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Annals of African Medicine

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Pattern of diabetic retinopathy in Kano, Nigeria

A Lawan, TB Mohammed

Abstract


Background: The aim of the study is to determine the pattern of retinopathy seen in diabetic patients attending the outpatient clinic in Aminu Kano Teaching Hospital, Kano, Nigeria.
Materials and Methods: Consecutive patients who were attending the diabetic clinic and who consented were examined over a three-month period. Information obtained includes patient’s bio data, type and duration of disease, and findings on eye examination. The fundus was examined with direct and indirect ophthalmoscopes, +90 D with slit lamp and fundal photography. Retinopathy was graded using the International Clinical Diabetic Retinopathy Disease Severity Scale (ICDRDSS).
Results: A total of 214 patients were examined during the study period. There were 88 males and 126 females (M: F = 1: 1.43). The mean age of the study population was 52.14 ± 13.23 years. The mean age of patients without diabetic retinopathy (DR) was 49.14 ± 13.17 years and the mean age of patients with DR was 58.51 ± 10.94 years. Forty nine patients (23%) had insulin-dependent diabetes mellitus (IDDM) while 165 patients (77%) had non insulin dependent diabetes mellitus (NIDDM). There was statistically significant difference in presence of retinopathy in patients with IDDM compared to those with NIDDM [X2=29.77 {95% CI}, P=0.000]. DR was significantly more common in patients with disease duration of 15 years or more compared with those with disease duration of 14 years or less [X2= 65.85, {95% CI} P= 0.000]. Based on ICDRDSS scale, 136 patients (64%) had no retinopathy and 78 patients (36%) had retinopathy. Some patients were visually impaired and the cause of blindness was DR in 6 patients (2.8%). Cataract and glaucoma were the cause in 6 patients (2.8%).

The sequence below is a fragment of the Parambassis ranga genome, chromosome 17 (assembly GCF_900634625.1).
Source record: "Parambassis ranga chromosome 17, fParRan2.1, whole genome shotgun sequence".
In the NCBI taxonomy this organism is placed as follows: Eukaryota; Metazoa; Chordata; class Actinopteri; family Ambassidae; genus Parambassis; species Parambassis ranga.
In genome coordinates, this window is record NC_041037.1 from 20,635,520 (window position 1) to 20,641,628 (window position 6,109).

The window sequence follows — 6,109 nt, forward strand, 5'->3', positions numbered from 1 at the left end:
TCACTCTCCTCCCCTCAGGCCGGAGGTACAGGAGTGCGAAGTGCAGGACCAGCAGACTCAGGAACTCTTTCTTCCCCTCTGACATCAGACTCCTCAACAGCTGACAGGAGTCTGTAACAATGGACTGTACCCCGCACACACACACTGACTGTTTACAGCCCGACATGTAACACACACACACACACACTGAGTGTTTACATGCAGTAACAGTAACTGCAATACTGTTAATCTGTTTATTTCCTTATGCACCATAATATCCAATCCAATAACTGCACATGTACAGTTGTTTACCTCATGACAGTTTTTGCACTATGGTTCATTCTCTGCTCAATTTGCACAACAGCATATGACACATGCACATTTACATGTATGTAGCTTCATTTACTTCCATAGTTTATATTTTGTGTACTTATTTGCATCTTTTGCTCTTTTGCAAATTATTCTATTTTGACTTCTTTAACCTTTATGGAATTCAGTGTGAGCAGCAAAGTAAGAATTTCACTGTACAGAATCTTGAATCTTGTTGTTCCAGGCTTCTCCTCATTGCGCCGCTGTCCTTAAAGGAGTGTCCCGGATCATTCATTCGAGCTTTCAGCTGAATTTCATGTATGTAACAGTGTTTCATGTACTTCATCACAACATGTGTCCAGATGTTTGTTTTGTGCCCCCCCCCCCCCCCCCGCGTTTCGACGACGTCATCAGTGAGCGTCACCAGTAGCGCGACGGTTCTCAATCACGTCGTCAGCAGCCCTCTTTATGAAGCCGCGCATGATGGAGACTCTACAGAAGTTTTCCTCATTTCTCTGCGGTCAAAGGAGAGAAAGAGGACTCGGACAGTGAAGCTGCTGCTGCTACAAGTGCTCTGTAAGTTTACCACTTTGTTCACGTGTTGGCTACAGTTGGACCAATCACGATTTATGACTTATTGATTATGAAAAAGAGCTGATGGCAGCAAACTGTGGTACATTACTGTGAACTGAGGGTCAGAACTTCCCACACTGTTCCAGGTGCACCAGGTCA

Conclusion: Diabetic retinopathy is common in our environment and is more frequent in IDDM and those with long disease duration. DR is a cause of visual disability although diabetic patients are not exempted from blindness from other eye diseases such as cataract and glaucoma. A screening program needs to be developed to facilitate early detection and prompt treatment.



http://dx.doi.org/10.4103/1596-3519.93528
AJOL African Journals Online